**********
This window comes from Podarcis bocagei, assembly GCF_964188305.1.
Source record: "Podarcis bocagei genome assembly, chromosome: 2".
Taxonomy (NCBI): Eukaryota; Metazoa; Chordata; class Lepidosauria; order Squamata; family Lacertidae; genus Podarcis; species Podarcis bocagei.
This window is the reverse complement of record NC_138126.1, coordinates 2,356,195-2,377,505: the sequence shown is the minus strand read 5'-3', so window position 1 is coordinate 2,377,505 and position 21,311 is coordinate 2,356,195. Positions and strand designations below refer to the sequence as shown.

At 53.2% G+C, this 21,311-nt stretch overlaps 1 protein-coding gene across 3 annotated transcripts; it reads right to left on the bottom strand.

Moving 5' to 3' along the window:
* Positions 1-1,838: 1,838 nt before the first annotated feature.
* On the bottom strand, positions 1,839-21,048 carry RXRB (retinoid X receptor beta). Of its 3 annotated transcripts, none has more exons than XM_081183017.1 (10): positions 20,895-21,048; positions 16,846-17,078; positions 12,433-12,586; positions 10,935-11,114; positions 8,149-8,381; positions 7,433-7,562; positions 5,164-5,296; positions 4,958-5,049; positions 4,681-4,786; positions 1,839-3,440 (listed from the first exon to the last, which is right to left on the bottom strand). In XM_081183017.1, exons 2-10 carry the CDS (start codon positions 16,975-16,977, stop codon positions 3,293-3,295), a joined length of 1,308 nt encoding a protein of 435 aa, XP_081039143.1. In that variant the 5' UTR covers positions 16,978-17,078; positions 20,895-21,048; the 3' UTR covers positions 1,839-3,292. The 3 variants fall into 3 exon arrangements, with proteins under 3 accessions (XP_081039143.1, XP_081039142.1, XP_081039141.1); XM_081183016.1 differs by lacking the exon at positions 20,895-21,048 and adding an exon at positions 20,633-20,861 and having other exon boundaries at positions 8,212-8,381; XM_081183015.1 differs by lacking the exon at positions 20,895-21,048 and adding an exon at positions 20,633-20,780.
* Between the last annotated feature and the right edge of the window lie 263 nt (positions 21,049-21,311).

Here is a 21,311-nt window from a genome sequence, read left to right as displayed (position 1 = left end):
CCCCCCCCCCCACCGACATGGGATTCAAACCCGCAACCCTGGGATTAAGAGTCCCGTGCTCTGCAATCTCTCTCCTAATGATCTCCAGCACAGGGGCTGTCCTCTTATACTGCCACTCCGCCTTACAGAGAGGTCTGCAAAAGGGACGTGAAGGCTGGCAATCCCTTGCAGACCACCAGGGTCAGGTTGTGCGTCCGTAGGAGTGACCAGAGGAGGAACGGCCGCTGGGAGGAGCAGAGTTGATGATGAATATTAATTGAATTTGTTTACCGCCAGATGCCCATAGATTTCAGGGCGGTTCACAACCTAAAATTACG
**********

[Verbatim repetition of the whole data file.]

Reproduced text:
This window comes from Podarcis bocagei, assembly GCF_964188305.1.
Source record: "Podarcis bocagei genome assembly, chromosome: 2".
Taxonomy (NCBI): Eukaryota; Metazoa; Chordata; class Lepidosauria; order Squamata; family Lacertidae; genus Podarcis; species Podarcis bocagei.
This window is the reverse complement of record NC_138126.1, coordinates 2,356,195-2,377,505: the sequence shown is the minus strand read 5'-3', so window position 1 is coordinate 2,377,505 and position 21,311 is coordinate 2,356,195. Positions and strand designations below refer to the sequence as shown.

At 53.2% G+C, this 21,311-nt stretch overlaps 1 protein-coding gene across 3 annotated transcripts; it reads right to left on the bottom strand.

Moving 5' to 3' along the window:
* Positions 1-1,838: 1,838 nt before the first annotated feature.
* On the bottom strand, positions 1,839-21,048 carry RXRB (retinoid X receptor beta). Of its 3 annotated transcripts, none has more exons than XM_081183017.1 (10): positions 20,895-21,048; positions 16,846-17,078; positions 12,433-12,586; positions 10,935-11,114; positions 8,149-8,381; positions 7,433-7,562; positions 5,164-5,296; positions 4,958-5,049; positions 4,681-4,786; positions 1,839-3,440 (listed from the first exon to the last, which is right to left on the bottom strand). In XM_081183017.1, exons 2-10 carry the CDS (start codon positions 16,975-16,977, stop codon positions 3,293-3,295), a joined length of 1,308 nt encoding a protein of 435 aa, XP_081039143.1. In that variant the 5' UTR covers positions 16,978-17,078; positions 20,895-21,048; the 3' UTR covers positions 1,839-3,292. The 3 variants fall into 3 exon arrangements, with proteins under 3 accessions (XP_081039143.1, XP_081039142.1, XP_081039141.1); XM_081183016.1 differs by lacking the exon at positions 20,895-21,048 and adding an exon at positions 20,633-20,861 and having other exon boundaries at positions 8,212-8,381; XM_081183015.1 differs by lacking the exon at positions 20,895-21,048 and adding an exon at positions 20,633-20,780.
* Between the last annotated feature and the right edge of the window lie 263 nt (positions 21,049-21,311).

Here is a 21,311-nt window from a genome sequence, read left to right as displayed (position 1 = left end):
CCCCCCCCCCCACCGACATGGGATTCAAACCCGCAACCCTGGGATTAAGAGTCCCGTGCTCTGCAATCTCTCTCCTAATGATCTCCAGCACAGGGGCTGTCCTCTTATACTGCCACTCCGCCTTACAGAGAGGTCTGCAAAAGGGACGTGAAGGCTGGCAATCCCTTGCAGACCACCAGGGTCAGGTTGTGCGTCCGTAGGAGTGACCAGAGGAGGAACGGCCGCTGGGAGGAGCAGAGTTGATGATGAATATTAATTGAATTTGTTTACCGCCAGATGCCCATAGATTTCAGGGCGGTTCACAACCTAAAATTACG